Perhaps the most underrated (or obscure) detective on our list is Frank Pemberton, played by Andre Braugher on the gritty ’90s cop show, Homicide: Life on the Streets, a hardboiled detective show set in the gritty streets of Baltimore (predating another Baltimore detective show, The Wire). While the series featured an ensemble cast, it was Pemberton that proved to be the most electrifying presence. A master manipulator, Pemberton’s interrogation techniques hold few peers, as he was able to poke, prod and terrify a suspect to crack under pressure. But his ruthless demeanor and dogmatic personality gave him few friends on the force.

Despite his harsh approach, Pemberton is loath to use a firearm, and his conflicted persona was on display week after week. (He gave up religion given that the crimes he investigated showed that, in his mind, God either can’t exist or is immeasurably cruel.) Based off famed real-life detective Harry Edgerton, Pemberton is one of the most intricately layered characters on our list, a study of contrasts that never fails to captivate.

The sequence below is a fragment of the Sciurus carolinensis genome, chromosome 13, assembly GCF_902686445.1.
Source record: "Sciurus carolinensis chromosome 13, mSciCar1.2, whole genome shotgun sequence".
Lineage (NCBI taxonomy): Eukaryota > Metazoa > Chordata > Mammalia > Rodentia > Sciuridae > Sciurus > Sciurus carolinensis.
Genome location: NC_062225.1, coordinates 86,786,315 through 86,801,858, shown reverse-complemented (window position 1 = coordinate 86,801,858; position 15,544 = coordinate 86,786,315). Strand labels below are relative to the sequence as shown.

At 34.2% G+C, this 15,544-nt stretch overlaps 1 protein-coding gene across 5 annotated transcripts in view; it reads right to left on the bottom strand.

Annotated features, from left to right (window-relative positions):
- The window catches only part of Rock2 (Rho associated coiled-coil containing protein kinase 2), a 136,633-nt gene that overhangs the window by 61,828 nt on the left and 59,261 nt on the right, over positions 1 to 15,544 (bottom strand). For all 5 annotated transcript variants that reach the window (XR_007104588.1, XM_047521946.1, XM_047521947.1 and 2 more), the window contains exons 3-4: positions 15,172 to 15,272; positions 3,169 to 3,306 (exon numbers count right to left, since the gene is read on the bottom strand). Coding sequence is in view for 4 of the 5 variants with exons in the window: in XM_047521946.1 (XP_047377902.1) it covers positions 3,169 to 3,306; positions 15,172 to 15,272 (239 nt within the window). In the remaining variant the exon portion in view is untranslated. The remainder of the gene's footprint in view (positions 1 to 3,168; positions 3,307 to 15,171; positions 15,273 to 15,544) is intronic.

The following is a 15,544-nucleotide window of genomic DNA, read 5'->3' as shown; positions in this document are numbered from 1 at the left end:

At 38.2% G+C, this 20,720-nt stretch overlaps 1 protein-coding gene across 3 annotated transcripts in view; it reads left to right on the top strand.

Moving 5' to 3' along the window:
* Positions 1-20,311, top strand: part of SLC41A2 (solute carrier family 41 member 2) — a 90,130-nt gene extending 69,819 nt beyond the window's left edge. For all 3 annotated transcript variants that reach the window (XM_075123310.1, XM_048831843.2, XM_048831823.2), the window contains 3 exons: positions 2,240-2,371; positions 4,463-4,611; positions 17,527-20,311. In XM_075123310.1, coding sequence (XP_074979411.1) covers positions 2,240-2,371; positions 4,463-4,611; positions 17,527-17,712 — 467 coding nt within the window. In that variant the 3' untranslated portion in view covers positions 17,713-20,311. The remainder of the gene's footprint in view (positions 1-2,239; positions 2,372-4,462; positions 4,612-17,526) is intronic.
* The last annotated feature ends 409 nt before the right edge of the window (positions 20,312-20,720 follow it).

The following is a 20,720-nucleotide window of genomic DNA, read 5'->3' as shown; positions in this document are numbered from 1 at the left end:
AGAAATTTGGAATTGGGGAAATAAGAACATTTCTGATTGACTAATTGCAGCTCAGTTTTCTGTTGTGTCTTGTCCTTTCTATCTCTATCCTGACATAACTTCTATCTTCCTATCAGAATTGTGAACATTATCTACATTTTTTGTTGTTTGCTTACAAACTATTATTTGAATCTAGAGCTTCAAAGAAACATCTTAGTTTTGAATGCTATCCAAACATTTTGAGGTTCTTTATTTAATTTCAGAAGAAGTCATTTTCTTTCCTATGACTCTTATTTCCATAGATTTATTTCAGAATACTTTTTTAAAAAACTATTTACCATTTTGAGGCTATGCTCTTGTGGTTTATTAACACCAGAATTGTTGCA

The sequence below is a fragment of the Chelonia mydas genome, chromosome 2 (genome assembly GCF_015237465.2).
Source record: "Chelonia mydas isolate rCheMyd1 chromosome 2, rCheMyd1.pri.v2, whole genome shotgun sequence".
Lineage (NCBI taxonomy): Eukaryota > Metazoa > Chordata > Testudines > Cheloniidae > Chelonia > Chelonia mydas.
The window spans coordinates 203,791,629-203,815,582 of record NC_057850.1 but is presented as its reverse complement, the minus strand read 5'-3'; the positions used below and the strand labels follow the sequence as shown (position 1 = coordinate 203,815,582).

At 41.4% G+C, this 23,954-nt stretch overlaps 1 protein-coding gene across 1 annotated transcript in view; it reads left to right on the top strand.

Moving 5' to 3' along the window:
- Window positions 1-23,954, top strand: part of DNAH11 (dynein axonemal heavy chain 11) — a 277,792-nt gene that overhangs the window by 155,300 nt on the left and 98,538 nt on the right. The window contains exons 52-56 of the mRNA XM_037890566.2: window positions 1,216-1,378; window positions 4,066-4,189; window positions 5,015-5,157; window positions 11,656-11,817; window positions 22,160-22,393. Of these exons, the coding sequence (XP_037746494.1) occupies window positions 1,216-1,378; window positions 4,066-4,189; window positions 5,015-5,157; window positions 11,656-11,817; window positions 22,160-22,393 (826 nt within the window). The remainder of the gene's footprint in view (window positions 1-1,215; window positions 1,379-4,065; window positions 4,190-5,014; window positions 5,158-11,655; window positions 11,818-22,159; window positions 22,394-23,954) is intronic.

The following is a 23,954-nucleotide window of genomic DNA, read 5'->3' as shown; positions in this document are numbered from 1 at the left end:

The favorite sleuth for moms and grandmothers worldwide, Jessica Fletcher (played by Angela Lansbury) became a pop-culture phenomenon for over a decade on the popular mystery series Murder, She Wrote. Fletcher’s main gig is as a mystery writer living in her sleepy town of Cabot Cove, Maine. But it’s a wonder how she ever gets any writing done, because no one has accidentally happened on more murder scenes in her hometown (or any place she chooses to visit) than Fletcher.

Not that any of that phases her in the slightest, as she has an unerring intuition and level of deductive reasoning that’s resulted in the arrest of hundreds of murderers, with her final verdict delivered in her patented arch and scholarly tone. While the primary concept of Murder, She Wrote borders on the ridiculous, Lansbury’s engaging and award-winning portrayal of Fletcher won millions of fans. She’s a wholesome solver of violent crimes, and likely the only one you’d ever want to have a cup of tea with.